A good decision by NTI
In deciding to dissolve the Nunavut Social Development Council and to have its functions performed directly by Nunavut Tunngavik Inc., newly-elected NTI president Cathy Towtongie has launched her presidency with a bold and decisive move.
As for whether or not this is a good development for Nunavut beneficiaries, only time will tell. But so far it looks like a good decision.
It’s not surprising that Towtongie and the rest of NTI’s board were compelled to do something about the NSDC, whose responsiblities are set out in Article 32 of the Nunavut land claims agreement.
Although the NSDC appears to have done some things aimed at meeting the relevant provisions of Article 32, there is little evidence that it is accomplishing what appears to be its most important job: helping Inuit define their social and cultural development goals.
Another Article 32 requirement that they have rarely met is to produce an annual report on the state of Inuit culture and society. Since 1996, the NSDC has managed to do that only once, in a report issued in 2000.
Another problem with the NSDC is that, as an appointed body, its board was not subject to any form of democratic accountability to the beneficiaries. Nowadays, most thoughtful beneficiaries would consider this to be unnacceptable for an organization handling increasingly large amounts of money and responsiblity.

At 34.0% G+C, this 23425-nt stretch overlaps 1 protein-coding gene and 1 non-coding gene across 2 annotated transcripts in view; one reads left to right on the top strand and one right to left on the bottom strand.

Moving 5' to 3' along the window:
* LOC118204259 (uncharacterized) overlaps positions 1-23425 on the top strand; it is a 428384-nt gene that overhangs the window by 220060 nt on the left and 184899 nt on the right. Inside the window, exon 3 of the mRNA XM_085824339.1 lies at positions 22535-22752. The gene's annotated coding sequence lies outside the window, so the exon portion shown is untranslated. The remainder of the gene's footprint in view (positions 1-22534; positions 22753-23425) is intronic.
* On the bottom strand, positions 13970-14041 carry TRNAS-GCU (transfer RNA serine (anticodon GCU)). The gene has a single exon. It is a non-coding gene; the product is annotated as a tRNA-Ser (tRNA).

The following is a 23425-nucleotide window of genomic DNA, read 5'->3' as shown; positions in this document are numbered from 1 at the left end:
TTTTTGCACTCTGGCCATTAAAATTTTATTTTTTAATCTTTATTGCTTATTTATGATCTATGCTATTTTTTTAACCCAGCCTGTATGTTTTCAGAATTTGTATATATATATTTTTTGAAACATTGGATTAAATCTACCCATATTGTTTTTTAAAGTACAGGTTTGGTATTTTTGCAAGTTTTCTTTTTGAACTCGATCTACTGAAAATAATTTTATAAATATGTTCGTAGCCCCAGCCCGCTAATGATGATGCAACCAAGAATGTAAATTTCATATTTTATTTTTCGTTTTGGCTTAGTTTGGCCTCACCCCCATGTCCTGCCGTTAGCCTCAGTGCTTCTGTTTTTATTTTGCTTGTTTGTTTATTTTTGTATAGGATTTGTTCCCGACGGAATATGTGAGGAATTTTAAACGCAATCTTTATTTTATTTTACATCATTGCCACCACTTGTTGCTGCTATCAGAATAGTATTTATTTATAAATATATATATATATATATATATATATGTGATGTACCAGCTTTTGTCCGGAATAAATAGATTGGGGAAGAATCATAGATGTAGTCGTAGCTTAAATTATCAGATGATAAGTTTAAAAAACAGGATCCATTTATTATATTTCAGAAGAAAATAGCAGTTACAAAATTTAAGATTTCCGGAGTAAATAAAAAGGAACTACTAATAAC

Having the NSDC’s functions performed by NTI’s board, on the other hand, means the provisions of Article 32 will now be carried out by people who need to face the voters from time to time in order to keep their jobs. The electoral system under which NTI leaders are chosen by beneficiaries may be deeply flawed, but it’s still better than an arbitrary appointment process.
As Towtongie pointed out, and as many of us know only too well, the Inuit of Nunavut are suffering from a long list of social dysfunctions, most of which have grown worse since the proclamation of the Nunavut land claim agreement in 1993. In her election campaign, Towtongie told voters that, if elected, she would have NTI do more to address these issues.
Seizing control of the NSDC and having it folded into a new social development department within NTI ought to give Towtongie and her colleagues a new tool for making the organization relevant to the lives of ordinary Inuit.
We’re sure that everyone in Nunavut, Inuit and non-Inuit, will wish them well in these efforts.